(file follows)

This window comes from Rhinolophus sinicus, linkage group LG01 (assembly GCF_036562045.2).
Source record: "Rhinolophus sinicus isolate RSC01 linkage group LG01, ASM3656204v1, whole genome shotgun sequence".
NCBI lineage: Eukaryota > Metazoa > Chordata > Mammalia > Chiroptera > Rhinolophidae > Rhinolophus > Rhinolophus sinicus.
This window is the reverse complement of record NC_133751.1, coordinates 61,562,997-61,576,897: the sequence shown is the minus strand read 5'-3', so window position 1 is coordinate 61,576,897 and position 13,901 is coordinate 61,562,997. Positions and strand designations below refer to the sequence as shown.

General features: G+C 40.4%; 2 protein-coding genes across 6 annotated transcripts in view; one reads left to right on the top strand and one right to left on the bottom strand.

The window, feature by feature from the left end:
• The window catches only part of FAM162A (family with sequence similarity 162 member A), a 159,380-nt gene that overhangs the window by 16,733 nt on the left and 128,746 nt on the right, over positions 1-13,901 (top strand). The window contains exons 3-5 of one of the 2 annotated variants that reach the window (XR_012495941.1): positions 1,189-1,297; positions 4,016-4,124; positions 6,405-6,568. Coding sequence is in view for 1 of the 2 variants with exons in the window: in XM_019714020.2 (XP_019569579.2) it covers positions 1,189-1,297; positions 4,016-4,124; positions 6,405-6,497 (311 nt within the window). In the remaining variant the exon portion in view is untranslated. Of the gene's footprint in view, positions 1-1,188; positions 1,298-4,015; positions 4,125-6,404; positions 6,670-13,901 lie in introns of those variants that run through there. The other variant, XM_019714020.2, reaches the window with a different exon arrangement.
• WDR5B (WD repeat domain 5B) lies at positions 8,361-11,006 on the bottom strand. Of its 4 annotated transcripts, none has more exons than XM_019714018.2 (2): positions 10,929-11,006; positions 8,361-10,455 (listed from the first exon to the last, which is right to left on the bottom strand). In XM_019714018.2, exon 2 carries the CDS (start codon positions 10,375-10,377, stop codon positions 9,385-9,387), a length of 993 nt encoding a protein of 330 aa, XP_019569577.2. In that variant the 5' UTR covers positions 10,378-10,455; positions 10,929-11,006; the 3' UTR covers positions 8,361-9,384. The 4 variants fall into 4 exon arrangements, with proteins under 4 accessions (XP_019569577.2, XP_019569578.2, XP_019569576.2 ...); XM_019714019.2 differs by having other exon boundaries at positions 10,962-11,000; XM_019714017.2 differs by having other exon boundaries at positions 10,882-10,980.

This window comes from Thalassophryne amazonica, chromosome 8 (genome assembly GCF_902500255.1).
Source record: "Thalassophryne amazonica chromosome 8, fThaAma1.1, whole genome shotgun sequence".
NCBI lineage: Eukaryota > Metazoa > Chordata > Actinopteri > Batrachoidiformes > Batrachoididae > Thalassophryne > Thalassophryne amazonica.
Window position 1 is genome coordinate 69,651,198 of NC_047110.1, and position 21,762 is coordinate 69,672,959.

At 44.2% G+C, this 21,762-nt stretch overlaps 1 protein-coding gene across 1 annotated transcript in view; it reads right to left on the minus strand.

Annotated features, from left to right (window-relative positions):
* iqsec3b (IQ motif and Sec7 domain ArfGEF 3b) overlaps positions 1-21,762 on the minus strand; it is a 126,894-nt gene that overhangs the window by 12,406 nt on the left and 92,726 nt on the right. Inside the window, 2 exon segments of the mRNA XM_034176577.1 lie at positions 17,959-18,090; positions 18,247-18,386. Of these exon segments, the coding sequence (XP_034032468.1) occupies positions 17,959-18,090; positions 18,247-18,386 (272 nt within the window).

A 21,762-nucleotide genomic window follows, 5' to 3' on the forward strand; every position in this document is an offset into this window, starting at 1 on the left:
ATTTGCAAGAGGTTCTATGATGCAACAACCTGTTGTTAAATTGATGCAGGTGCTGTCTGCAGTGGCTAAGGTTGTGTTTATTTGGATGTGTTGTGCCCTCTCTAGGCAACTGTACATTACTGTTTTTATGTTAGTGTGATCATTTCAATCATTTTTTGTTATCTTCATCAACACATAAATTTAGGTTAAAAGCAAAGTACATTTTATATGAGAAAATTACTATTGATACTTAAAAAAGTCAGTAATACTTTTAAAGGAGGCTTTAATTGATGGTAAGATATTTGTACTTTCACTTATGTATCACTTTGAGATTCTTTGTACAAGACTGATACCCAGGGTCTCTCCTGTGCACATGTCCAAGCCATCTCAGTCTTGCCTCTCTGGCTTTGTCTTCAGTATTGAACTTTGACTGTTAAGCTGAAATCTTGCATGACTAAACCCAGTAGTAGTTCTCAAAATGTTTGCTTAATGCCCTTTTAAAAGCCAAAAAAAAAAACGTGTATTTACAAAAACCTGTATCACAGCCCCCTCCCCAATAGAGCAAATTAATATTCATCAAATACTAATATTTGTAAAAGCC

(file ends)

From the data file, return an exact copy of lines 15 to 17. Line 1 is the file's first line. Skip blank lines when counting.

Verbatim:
* iqsec3b (IQ motif and Sec7 domain ArfGEF 3b) overlaps positions 1-21,762 on the minus strand; it is a 126,894-nt gene that overhangs the window by 12,406 nt on the left and 92,726 nt on the right. Inside the window, 2 exon segments of the mRNA XM_034176577.1 lie at positions 17,959-18,090; positions 18,247-18,386. Of these exon segments, the coding sequence (XP_034032468.1) occupies positions 17,959-18,090; positions 18,247-18,386 (272 nt within the window).

A 21,762-nucleotide genomic window follows, 5' to 3' on the forward strand; every position in this document is an offset into this window, starting at 1 on the left:
ATTTGCAAGAGGTTCTATGATGCAACAACCTGTTGTTAAATTGATGCAGGTGCTGTCTGCAGTGGCTAAGGTTGTGTTTATTTGGATGTGTTGTGCCCTCTCTAGGCAACTGTACATTACTGTTTTTATGTTAGTGTGATCATTTCAATCATTTTTTGTTATCTTCATCAACACATAAATTTAGGTTAAAAGCAAAGTACATTTTATATGAGAAAATTACTATTGATACTTAAAAAAGTCAGTAATACTTTTAAAGGAGGCTTTAATTGATGGTAAGATATTTGTACTTTCACTTATGTATCACTTTGAGATTCTTTGTACAAGACTGATACCCAGGGTCTCTCCTGTGCACATGTCCAAGCCATCTCAGTCTTGCCTCTCTGGCTTTGTCTTCAGTATTGAACTTTGACTGTTAAGCTGAAATCTTGCATGACTAAACCCAGTAGTAGTTCTCAAAATGTTTGCTTAATGCCCTTTTAAAAGCCAAAAAAAAAAACGTGTATTTACAAAAACCTGTATCACAGCCCCCTCCCCAATAGAGCAAATTAATATTCATCAAATACTAATATTTGTAAAAGCC